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"Ses enfants écrivent des lettres."

Translation:Her children are writing letters.

March 12, 2013

48 Comments


https://www.duolingo.com/profile/thomasxmcrossi

how do we know that its "his" children


https://www.duolingo.com/profile/Sitesurf

"her children" is also accepted, since you cannot guess.


https://www.duolingo.com/profile/alicekeza

Is there a separate word for "kids" vs. "children"?


https://www.duolingo.com/profile/Sitesurf

"gamins" or "gosses", and plenty of other slang words...


https://www.duolingo.com/profile/marisaolivia

why cant I put "their"


https://www.duolingo.com/profile/Sitesurf

"their children" is "leurs enfants" (plural owner)

  • father: his children - ses enfants
  • mother: her children - ses enfants
  • parents: their children - leurs enfants

https://www.duolingo.com/profile/Kingsoson_1939

Merci beaucoup mon ami...


https://www.duolingo.com/profile/Vyvanse

Could 'ses enfants' not be 'its children'?


https://www.duolingo.com/profile/Sitesurf

You mean if "it" were an association or official body of some sort?


https://www.duolingo.com/profile/Vyvanse

Yeah, basically. Or if "it" was an animal or something similar.


https://www.duolingo.com/profile/Sitesurf

Yes, that is indeed possible in theory. However, I don't know of many animals able to write letters.


https://www.duolingo.com/profile/manuelsg02

I put its. It wasn't accepted :/


https://www.duolingo.com/profile/Chantallisa

How, if only listening, would I know if someone is saying "Ses enfants" or "Ces enfants" .. difference being his/her or these.?


https://www.duolingo.com/profile/Sitesurf

there is no difference, only context would tell.


https://www.duolingo.com/profile/EssienNsikan

How can you tell whether it is "lettres" or "lettre" when it's spoken?


https://www.duolingo.com/profile/Sitesurf

Just focus on articles: UNE lettre (sing) - DES lettres (plur)


https://www.duolingo.com/profile/GabriellaC446326

Why did it say I was wrong for saying 'his' kids when ses could mean his or her..?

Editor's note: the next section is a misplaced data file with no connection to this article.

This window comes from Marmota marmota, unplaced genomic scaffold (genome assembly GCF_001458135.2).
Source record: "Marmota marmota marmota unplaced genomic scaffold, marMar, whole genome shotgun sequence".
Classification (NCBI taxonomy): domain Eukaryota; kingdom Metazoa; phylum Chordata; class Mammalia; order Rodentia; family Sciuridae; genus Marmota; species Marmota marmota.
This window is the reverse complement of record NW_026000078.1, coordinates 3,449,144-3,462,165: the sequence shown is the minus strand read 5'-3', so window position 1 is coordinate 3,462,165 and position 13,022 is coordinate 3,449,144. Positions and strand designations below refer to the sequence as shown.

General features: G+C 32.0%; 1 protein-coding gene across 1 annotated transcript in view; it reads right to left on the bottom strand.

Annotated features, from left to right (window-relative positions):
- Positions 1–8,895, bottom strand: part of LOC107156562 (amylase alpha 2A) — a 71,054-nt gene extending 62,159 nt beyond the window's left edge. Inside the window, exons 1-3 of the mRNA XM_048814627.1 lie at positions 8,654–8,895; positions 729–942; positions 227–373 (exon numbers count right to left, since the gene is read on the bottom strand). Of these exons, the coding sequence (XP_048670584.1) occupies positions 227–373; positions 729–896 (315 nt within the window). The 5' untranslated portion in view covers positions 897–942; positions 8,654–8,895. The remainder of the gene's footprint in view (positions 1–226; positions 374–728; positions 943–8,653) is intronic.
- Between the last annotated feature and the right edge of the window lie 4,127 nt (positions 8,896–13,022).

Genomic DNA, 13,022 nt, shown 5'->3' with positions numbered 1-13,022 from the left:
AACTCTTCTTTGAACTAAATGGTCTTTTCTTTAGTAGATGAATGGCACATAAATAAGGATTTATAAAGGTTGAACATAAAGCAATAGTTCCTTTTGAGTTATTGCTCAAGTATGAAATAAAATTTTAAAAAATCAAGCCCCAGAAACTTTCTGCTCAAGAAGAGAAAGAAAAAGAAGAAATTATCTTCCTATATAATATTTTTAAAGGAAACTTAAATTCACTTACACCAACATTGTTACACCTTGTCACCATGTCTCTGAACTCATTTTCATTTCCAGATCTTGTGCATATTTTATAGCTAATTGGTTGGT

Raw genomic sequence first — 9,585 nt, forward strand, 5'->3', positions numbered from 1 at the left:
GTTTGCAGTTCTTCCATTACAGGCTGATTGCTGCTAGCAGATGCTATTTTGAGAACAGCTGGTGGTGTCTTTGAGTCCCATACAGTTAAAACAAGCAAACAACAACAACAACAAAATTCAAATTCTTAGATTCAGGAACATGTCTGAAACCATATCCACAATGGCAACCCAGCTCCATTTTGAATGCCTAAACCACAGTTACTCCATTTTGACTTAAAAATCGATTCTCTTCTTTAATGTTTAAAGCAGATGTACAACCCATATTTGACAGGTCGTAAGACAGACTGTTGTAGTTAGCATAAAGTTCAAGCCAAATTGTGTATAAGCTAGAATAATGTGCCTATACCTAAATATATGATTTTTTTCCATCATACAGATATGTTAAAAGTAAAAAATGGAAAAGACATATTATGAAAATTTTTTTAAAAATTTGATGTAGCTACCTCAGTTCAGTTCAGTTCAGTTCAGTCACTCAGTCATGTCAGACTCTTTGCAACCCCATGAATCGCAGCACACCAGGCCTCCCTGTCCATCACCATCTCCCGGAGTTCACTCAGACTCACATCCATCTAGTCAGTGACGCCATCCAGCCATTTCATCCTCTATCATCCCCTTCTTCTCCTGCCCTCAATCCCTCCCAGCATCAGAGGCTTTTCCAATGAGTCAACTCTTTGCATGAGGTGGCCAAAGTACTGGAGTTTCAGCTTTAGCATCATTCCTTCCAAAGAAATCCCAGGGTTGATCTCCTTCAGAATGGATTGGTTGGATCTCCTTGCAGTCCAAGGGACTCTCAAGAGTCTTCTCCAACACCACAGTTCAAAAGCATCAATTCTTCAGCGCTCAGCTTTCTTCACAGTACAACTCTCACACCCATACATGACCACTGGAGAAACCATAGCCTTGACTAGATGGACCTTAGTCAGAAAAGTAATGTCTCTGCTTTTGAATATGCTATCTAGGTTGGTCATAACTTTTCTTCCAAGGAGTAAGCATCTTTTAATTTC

https://www.duolingo.com/profile/Sitesurf

The issue is not with "his" or "her" but with "kids", which is the translation for "gamins/gamines" in colloquial language, whereas "enfants" and "children" are standard language.


https://www.duolingo.com/profile/pgcasp

I took the first word as seize


https://www.duolingo.com/profile/Sanika_govekar

I dont get these possesive pronouns :( Ses ?


https://www.duolingo.com/profile/Sitesurf

You may want to take a look at the Tips&Notes.

To find them, go back to Skill: Possessives, and look below the lessons. Some users may have to press a button on the right side to see them.


https://www.duolingo.com/profile/LamesJee

lettres not lettre - i could not hear the difference


https://www.duolingo.com/profile/Sitesurf

singular : UNE lettre

plural: DES lettres

Even though the plural mark -s is mute, you should hear the article.


https://www.duolingo.com/profile/AshleyWard11

If you're not sure if it's "his" or "her" then isn't "their" a more appropriate translation?


https://www.duolingo.com/profile/Sitesurf

No, because "their" translates to "leur" or "leurs" (several owners).


https://www.duolingo.com/profile/AshleyWard11

While that's true, if someone says to translate something to English and it's "Ses enfants", then without knowing whether you're talking about the mother or father, you would have to translate it as "His or her children", which is a bit unwieldy, and normally in English you would surely just say "Their children" which can also apply to just a single owner (I'm not sure if 'leur' in French can also mean just one person).


https://www.duolingo.com/profile/Sitesurf